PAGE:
In an interesting turn of events, the US District Court for Massachusetts has decided to classify cryptocurrencies as commodities. This is a big win for the Commodity Futures Trading Commision (CFTC) which can now “prosecute fraud involving virtual currency and denying the defendants’ motion to dismiss the CFTC’s amended complaint.”
Senior Judge Rya W. Zobel ordered this in the My Big Coin (MBC) case on 26th September effectively bringing in MBC under the Community Exchange Act (CEA) stating MBC “is a virtual currency and it is undisputed that there is futures trading in virtual currencies (specifically involving Bitcoin).”
The court welcomed the broad approach of interpreting commodity to categories which include “a host of specifically enumerated agricultural products” and “all other goods and articles … and all services rights and interests … in which contracts for future delivery are presently or in the future dealt in.”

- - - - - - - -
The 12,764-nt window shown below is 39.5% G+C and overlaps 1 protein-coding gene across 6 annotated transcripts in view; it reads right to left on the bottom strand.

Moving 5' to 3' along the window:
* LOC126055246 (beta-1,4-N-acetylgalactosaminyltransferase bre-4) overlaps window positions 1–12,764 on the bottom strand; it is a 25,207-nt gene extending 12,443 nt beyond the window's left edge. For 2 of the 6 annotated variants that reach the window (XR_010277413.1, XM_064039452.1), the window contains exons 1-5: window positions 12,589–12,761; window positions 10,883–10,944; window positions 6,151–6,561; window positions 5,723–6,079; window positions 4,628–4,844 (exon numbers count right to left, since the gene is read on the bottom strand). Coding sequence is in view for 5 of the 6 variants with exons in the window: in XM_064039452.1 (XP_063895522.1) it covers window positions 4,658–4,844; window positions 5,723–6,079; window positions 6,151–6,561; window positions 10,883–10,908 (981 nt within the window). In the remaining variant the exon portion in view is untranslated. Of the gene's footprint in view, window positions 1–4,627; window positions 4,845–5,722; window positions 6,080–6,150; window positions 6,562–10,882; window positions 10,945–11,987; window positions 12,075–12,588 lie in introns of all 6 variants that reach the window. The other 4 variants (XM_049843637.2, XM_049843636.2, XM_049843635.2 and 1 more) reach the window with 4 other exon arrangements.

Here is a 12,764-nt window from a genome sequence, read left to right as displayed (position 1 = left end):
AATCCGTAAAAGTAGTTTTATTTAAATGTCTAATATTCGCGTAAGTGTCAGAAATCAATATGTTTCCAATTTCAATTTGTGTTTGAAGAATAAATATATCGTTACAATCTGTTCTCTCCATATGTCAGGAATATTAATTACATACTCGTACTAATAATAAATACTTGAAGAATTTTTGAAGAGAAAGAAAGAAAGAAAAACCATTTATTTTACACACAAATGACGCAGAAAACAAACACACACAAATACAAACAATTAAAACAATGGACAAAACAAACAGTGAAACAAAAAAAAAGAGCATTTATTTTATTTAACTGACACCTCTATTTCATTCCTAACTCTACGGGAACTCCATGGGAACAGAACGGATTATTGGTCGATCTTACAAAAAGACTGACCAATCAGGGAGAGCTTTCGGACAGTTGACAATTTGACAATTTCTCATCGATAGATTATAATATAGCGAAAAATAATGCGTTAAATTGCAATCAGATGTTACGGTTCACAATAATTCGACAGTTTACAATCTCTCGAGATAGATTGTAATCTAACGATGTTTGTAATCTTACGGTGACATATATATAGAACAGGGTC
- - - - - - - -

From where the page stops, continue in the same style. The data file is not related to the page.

Since the ruling assists regulatory bodies such as CFTC to protect the consumer and markets, the court welcomed the broad nature of the order.
After the ruling, The Director of Enforcement CFTC said:
“This is an important ruling that confirms the authority of the CFTC to investigate and combat fraud in the virtual currency markets. This ruling, like the one in McDonnell from Judge Weinstein in the Eastern District of New York, recognizes the broad definition of the commodity under the CEA, and also that the CFTC has the power to prosecute fraud with respect to commodities including virtual currencies. We will continue to police these markets in close coordination with our sister agencies.”
According to CFTC’s complaint, My Big Coin was scamming people since the pas t4 years with the MBC cryptocurrency as an intermediate. The defendant (MBC) also claimed that they had millions of dollars in gold and were able to raise $6 million by deceiving their customers.
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